With My Sons at General Priesthood Meeting

At the stake center immediately after General Priesthood Meeting.
This rickety photograph above (too many dark suits affected the exposure) was taken in the stake center last night immediately after the conclusion of the General Priesthood Meeting broadcast. I am with my sons (left to right) Paul, Daniel, Jake, and Steven. It is customary for us to go after the broadcast to eat. Judging by the long lines at some eating establishments the custom is widespread. In the photograph below we are at Panda Express in Layton. Left to right are Daniel, Paul, Steven, and Jake. Not shown is my friend Paul Stout and his son Tyler who were eating with us.

As usual our large stake center was filled to overflowing. There were several general authorities speaking via broadcast. Daniel, Jake, and I took notes. I find it helps me concentrate on what is being said. Of course it is also useful as a resource in constructing a blog post. I will just mention two talks here. What struck me about these two talks was the effectiveness of using a phrase throughout the addresses. With Elder Jay E. Jensen it was Arms of Safety. He said:

As I have pondered how to effectively teach the atonement to others, the phrase arms of safety has been useful. When we were baptized and received the Holy Ghost by the laying on of hands, we received two ordinances that introduce us to the arms of safety. By coming humbly and fully repentant to sacrament meeting and worthily partaking of the sacrament, we may feel those arms again and again.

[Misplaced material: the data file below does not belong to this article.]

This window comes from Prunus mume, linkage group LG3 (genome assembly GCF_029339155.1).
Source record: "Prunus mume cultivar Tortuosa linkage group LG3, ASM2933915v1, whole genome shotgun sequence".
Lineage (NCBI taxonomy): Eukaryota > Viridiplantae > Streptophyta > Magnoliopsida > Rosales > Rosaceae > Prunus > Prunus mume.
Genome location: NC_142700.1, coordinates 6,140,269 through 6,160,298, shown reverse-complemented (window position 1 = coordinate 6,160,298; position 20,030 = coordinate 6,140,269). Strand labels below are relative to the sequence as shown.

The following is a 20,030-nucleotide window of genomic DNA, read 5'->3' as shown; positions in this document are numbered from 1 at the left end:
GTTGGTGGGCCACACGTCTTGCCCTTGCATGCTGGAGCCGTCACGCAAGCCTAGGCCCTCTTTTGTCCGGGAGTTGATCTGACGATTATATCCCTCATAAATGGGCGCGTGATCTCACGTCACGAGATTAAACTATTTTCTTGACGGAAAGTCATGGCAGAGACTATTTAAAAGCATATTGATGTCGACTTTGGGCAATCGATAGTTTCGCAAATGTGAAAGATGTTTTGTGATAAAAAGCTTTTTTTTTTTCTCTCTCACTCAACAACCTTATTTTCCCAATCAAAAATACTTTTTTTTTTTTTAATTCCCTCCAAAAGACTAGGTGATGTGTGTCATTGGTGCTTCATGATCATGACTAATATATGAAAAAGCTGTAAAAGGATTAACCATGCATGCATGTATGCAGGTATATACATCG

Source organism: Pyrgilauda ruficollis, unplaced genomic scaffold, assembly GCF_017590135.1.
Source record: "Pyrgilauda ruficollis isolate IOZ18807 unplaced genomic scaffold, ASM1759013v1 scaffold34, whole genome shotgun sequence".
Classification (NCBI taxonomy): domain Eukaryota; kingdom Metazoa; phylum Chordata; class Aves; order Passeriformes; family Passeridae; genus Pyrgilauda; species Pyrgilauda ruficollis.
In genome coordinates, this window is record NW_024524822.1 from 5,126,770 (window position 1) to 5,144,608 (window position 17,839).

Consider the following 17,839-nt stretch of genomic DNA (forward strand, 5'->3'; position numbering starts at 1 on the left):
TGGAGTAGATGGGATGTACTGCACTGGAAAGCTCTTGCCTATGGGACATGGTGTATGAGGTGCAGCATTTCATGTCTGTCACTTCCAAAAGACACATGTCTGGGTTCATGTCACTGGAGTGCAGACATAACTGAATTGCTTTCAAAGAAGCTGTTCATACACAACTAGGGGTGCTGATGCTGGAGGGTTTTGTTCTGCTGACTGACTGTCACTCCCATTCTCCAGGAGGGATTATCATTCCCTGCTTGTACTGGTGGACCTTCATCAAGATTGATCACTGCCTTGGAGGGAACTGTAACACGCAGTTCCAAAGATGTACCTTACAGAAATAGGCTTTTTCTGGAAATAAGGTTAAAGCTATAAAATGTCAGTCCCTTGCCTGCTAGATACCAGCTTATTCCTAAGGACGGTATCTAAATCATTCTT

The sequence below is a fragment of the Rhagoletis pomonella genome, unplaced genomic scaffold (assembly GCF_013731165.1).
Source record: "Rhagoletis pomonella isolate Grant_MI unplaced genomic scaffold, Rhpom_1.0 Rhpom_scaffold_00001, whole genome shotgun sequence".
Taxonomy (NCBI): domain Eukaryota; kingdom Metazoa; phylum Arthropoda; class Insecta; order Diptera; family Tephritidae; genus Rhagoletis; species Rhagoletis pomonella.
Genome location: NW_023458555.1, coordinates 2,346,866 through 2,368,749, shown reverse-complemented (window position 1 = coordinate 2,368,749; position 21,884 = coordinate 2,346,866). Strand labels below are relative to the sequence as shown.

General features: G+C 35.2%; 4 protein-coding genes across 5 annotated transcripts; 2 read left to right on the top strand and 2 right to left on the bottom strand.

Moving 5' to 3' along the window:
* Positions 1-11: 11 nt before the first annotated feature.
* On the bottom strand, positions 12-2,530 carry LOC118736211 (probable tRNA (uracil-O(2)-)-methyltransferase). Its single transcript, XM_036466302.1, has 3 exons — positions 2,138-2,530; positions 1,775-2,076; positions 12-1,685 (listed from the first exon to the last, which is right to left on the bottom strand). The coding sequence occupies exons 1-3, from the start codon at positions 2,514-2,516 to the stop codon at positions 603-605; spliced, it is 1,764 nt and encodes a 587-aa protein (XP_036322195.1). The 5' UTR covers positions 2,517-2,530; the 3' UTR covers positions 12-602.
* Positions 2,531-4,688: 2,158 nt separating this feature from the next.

President Dieter F. Uchtdorf used the phrase Lift Where You Stand. He said:

Individual recognition is rarely an indication of the value of our service. Readers of the Book of Mormon do not know the names, for example, of any of the 2,000 sons of Helaman. As individuals, they are unnamed. As a group, however, they will always be named as a symbol of honesty and courage. They accomplished together what none of them could have accomplished alone.
That is a lesson for us, brethren of the priesthood. When we stand close together and lift where we stand, when we care more for the glory of the kingdom of God than for our own prestige or pleasure, we can accomplish so much more.

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Why Are You Active?

My sons and I ready for Stake Priesthood Meeting 2006

Every week I attend a priesthood meeting for fifty minutes. The question “Why Are You Active?” was asked in priesthood meeting in our ward today. A companion question was “Why are some not active?” There were twenty-five high priests in the room who commented thus:

Why are you active?

  • Some are deeply converted.
  • Attendance at church is good for you because of the strong influence, which in turn is good for others that come in contact with you.
  • You are touched by the Spirit in the meetings and feel to return.
  • There is fellowship with other members.
  • Opportunities for service is always present. Interestingly at the time three separate sign up sheets were being circulated asking for volunteers.
  • Christian principles are learned.
  • It is a duty.

It was pointed out that the definitions of active and inactive need to be looked at broadly. The line between active and inactive needs to be a little more porous. And who is to be the judge?

Why are some not active?

  • They feel like they have nothing to offer.
  • Physical disabilities prevent attendance at many activities.
  • They work on a Sunday.
  • A lack of testimony.
  • Fear of being asked to pray, give a talk, or of a calling.
  • In large wards you may be less needed and can be a small fish in a big pond.
  • Traditions can get in the way.
  • Cost (by this I assumed tithing).
  • Crummy teachers.


We wound up by agreeing that we need to get to know people so that we can help with some of the fears. We can strengthen their rickety testimonies. Just being a good friend is the right thing to do.

So the question of the day is: Why are you active?